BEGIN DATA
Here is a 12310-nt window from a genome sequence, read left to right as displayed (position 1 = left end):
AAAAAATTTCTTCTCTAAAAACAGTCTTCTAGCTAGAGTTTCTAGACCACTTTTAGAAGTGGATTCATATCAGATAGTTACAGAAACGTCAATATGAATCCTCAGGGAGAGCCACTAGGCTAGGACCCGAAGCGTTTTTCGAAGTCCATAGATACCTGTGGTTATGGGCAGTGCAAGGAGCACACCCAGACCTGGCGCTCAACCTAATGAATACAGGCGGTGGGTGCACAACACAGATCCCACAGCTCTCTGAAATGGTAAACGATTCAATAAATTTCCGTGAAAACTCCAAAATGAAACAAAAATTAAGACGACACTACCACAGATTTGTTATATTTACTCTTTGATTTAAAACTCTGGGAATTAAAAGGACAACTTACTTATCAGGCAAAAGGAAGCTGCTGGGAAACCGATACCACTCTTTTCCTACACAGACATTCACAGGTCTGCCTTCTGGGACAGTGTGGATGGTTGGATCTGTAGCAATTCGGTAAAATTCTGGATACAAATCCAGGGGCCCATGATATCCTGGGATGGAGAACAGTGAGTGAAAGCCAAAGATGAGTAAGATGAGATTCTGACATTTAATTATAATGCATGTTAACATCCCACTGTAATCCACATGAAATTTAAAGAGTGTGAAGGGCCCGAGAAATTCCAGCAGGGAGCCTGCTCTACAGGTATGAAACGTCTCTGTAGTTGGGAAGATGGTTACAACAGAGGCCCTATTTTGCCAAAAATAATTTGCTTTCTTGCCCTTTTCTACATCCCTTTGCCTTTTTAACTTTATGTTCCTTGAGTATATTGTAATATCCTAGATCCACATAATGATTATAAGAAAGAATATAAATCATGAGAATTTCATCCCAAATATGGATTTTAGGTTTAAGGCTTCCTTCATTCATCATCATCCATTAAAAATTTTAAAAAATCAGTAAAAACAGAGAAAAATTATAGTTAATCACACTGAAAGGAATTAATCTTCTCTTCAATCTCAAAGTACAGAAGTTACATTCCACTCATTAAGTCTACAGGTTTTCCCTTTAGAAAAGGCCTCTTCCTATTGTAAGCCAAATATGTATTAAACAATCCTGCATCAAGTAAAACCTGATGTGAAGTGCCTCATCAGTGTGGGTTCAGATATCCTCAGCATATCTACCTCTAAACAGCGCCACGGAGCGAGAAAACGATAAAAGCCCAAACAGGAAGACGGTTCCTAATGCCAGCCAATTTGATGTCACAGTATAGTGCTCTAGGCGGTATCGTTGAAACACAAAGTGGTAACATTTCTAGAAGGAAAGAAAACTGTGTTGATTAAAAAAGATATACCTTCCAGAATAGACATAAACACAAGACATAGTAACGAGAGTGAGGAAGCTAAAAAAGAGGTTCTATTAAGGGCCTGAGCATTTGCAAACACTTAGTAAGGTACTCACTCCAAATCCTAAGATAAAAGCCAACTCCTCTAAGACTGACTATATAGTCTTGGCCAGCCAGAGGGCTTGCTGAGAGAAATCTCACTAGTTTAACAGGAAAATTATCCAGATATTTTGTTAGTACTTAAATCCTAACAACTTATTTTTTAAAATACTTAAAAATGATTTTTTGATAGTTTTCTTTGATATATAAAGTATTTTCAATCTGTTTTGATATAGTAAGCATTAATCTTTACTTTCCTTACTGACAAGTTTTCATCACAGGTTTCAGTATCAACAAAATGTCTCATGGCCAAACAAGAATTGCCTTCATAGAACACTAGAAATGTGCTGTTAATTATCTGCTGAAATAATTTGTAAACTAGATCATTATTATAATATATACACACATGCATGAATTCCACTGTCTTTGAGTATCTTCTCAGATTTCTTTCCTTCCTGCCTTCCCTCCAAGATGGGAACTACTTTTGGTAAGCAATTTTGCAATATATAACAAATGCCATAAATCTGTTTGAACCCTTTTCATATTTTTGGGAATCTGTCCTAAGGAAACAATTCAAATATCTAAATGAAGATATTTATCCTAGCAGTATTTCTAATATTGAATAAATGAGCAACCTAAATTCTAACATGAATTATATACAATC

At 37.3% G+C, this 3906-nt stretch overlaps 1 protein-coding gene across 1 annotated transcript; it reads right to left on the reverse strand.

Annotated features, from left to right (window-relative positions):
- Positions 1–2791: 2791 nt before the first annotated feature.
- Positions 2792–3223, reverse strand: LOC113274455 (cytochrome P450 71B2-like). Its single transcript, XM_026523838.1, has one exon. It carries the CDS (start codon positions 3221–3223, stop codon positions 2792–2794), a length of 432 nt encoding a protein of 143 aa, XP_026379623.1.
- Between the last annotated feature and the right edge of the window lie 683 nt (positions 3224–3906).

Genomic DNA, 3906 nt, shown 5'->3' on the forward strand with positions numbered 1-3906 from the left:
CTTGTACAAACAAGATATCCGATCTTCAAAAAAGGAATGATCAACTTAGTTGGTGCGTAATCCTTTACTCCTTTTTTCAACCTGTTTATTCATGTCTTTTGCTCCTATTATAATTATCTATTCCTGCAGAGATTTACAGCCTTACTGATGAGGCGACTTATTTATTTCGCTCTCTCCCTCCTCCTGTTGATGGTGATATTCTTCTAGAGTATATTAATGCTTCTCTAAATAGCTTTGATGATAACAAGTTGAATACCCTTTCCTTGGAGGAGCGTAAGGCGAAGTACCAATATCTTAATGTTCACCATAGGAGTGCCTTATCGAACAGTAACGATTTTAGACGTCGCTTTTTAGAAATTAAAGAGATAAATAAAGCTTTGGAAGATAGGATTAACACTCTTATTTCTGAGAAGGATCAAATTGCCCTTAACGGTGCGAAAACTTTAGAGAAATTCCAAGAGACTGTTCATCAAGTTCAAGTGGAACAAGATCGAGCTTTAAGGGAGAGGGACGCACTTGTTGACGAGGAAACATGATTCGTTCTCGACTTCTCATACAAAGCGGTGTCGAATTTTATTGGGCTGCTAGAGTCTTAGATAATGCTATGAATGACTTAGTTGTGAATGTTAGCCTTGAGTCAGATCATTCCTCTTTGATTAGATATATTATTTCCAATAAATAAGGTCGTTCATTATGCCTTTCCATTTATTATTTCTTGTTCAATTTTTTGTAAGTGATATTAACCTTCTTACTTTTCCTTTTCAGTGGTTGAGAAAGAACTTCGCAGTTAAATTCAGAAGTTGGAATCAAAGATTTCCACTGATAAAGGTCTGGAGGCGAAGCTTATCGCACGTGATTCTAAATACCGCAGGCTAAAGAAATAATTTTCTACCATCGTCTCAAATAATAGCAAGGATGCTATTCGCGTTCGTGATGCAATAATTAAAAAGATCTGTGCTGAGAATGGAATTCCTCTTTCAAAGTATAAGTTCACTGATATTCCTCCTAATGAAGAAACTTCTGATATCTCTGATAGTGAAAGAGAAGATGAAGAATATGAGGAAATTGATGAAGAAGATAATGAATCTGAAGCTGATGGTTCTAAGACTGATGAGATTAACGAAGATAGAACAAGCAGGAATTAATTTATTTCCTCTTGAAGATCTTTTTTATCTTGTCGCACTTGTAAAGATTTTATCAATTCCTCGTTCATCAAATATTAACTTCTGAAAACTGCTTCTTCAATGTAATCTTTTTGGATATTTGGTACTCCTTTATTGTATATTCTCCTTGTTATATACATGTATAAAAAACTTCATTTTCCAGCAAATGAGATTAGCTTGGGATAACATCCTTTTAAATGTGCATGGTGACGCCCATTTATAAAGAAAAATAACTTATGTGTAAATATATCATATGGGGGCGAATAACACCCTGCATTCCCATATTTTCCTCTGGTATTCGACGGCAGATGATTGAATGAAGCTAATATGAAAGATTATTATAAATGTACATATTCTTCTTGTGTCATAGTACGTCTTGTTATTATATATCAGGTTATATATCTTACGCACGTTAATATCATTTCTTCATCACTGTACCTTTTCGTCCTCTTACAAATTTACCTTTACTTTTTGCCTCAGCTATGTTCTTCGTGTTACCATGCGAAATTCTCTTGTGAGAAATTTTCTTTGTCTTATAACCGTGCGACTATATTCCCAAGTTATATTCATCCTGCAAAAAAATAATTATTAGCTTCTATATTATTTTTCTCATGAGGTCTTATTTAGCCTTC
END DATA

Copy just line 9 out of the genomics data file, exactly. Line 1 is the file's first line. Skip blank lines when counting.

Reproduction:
CTTGTACAAACAAGATATCCGATCTTCAAAAAAGGAATGATCAACTTAGTTGGTGCGTAATCCTTTACTCCTTTTTTCAACCTGTTTATTCATGTCTTTTGCTCCTATTATAATTATCTATTCCTGCAGAGATTTACAGCCTTACTGATGAGGCGACTTATTTATTTCGCTCTCTCCCTCCTCCTGTTGATGGTGATATTCTTCTAGAGTATATTAATGCTTCTCTAAATAGCTTTGATGATAACAAGTTGAATACCCTTTCCTTGGAGGAGCGTAAGGCGAAGTACCAATATCTTAATGTTCACCATAGGAGTGCCTTATCGAACAGTAACGATTTTAGACGTCGCTTTTTAGAAATTAAAGAGATAAATAAAGCTTTGGAAGATAGGATTAACACTCTTATTTCTGAGAAGGATCAAATTGCCCTTAACGGTGCGAAAACTTTAGAGAAATTCCAAGAGACTGTTCATCAAGTTCAAGTGGAACAAGATCGAGCTTTAAGGGAGAGGGACGCACTTGTTGACGAGGAAACATGATTCGTTCTCGACTTCTCATACAAAGCGGTGTCGAATTTTATTGGGCTGCTAGAGTCTTAGATAATGCTATGAATGACTTAGTTGTGAATGTTAGCCTTGAGTCAGATCATTCCTCTTTGATTAGATATATTATTTCCAATAAATAAGGTCGTTCATTATGCCTTTCCATTTATTATTTCTTGTTCAATTTTTTGTAAGTGATATTAACCTTCTTACTTTTCCTTTTCAGTGGTTGAGAAAGAACTTCGCAGTTAAATTCAGAAGTTGGAATCAAAGATTTCCACTGATAAAGGTCTGGAGGCGAAGCTTATCGCACGTGATTCTAAATACCGCAGGCTAAAGAAATAATTTTCTACCATCGTCTCAAATAATAGCAAGGATGCTATTCGCGTTCGTGATGCAATAATTAAAAAGATCTGTGCTGAGAATGGAATTCCTCTTTCAAAGTATAAGTTCACTGATATTCCTCCTAATGAAGAAACTTCTGATATCTCTGATAGTGAAAGAGAAGATGAAGAATATGAGGAAATTGATGAAGAAGATAATGAATCTGAAGCTGATGGTTCTAAGACTGATGAGATTAACGAAGATAGAACAAGCAGGAATTAATTTATTTCCTCTTGAAGATCTTTTTTATCTTGTCGCACTTGTAAAGATTTTATCAATTCCTCGTTCATCAAATATTAACTTCTGAAAACTGCTTCTTCAATGTAATCTTTTTGGATATTTGGTACTCCTTTATTGTATATTCTCCTTGTTATATACATGTATAAAAAACTTCATTTTCCAGCAAATGAGATTAGCTTGGGATAACATCCTTTTAAATGTGCATGGTGACGCCCATTTATAAAGAAAAATAACTTATGTGTAAATATATCATATGGGGGCGAATAACACCCTGCATTCCCATATTTTCCTCTGGTATTCGACGGCAGATGATTGAATGAAGCTAATATGAAAGATTATTATAAATGTACATATTCTTCTTGTGTCATAGTACGTCTTGTTATTATATATCAGGTTATATATCTTACGCACGTTAATATCATTTCTTCATCACTGTACCTTTTCGTCCTCTTACAAATTTACCTTTACTTTTTGCCTCAGCTATGTTCTTCGTGTTACCATGCGAAATTCTCTTGTGAGAAATTTTCTTTGTCTTATAACCGTGCGACTATATTCCCAAGTTATATTCATCCTGCAAAAAAATAATTATTAGCTTCTATATTATTTTTCTCATGAGGTCTTATTTAGCCTTC